Georgia is watching development in Kyrgyzstan with "deep concern", President Saakashvili's spokesperson, Manana Manjgaladze, said on April 8.
"The Georgian President thinks, that it is only up to the Kyrgyzstan's people to decide who should be in the government of Kyrgyzstan," she said. "Despite [Moscow's] denials, according to the information available for us, it is absolutely obvious that Russia is roughly interfering with Kyrgyzstan's internal affairs and is trying to play geopolitical games at the expense of the Kyrgyz people."
"We call on all the forces, including those who are in control of the capital [Bishkek] not to allow outside forces to use you against the fundamental interests of the country," Saakashvili's spokesperson said.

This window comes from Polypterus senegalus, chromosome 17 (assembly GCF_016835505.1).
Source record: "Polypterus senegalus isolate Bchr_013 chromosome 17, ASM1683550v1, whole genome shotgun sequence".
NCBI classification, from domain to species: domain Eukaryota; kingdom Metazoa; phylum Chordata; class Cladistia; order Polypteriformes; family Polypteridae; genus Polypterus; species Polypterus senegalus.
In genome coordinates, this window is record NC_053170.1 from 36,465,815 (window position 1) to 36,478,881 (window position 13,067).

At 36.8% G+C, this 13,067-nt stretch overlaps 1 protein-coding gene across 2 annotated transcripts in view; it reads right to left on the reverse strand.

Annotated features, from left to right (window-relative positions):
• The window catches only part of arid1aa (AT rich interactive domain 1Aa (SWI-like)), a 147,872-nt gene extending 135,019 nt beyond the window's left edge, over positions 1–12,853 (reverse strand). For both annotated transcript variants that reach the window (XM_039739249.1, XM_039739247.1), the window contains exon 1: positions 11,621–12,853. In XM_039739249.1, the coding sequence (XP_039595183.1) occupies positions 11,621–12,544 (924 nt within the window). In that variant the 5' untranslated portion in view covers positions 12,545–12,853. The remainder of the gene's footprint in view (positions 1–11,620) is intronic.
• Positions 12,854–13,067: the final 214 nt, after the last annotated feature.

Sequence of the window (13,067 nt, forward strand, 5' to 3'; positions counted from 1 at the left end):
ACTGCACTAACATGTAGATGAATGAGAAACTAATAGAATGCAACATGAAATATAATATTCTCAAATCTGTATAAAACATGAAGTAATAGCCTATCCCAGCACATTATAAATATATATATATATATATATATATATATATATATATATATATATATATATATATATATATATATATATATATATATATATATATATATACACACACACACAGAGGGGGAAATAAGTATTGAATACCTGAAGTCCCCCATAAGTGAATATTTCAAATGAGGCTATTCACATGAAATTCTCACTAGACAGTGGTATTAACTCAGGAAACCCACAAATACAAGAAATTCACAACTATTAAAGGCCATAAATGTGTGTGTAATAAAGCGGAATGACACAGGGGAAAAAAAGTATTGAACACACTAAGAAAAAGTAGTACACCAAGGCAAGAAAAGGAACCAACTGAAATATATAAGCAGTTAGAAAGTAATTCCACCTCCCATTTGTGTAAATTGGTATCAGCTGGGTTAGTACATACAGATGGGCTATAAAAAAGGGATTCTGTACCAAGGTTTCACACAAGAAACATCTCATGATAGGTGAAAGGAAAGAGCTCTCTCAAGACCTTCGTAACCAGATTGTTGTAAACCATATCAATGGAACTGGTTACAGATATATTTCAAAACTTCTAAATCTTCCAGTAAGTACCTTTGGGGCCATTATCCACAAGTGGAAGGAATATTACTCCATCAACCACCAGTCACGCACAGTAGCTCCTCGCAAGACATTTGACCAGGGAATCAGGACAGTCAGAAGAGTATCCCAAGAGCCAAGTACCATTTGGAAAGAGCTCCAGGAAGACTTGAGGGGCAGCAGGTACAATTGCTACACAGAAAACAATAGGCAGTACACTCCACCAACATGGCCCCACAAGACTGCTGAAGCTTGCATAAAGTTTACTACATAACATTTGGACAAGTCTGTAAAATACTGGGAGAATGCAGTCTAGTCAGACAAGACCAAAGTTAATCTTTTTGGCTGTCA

Russia's PM, Vladimir Putin, was the first foreign leader to call and render assistance to Kyrgyz opposition leader, Roza Otunbayeva, who is now in charge of an interim government, as President Kurmanbek Bakiyev escaped the capital.
Michael McFaul, a senior White House adviser on Russian affairs told journalists in Prague on April 8, that what had happened in Kyrgyzstan was not a Russian-sponsored coup.
"The people that are allegedly running Kyrgyzstan - and I'm emphasizing that word because it’s not clear exactly who’s in charge right now - these are all people we've had contact with for many years. This is not some anti-American coup. That we know for sure. And this is not a sponsored-by-the-Russian coup. I've heard some reports of that. There’s just no evidence of that as yet," McFaul said.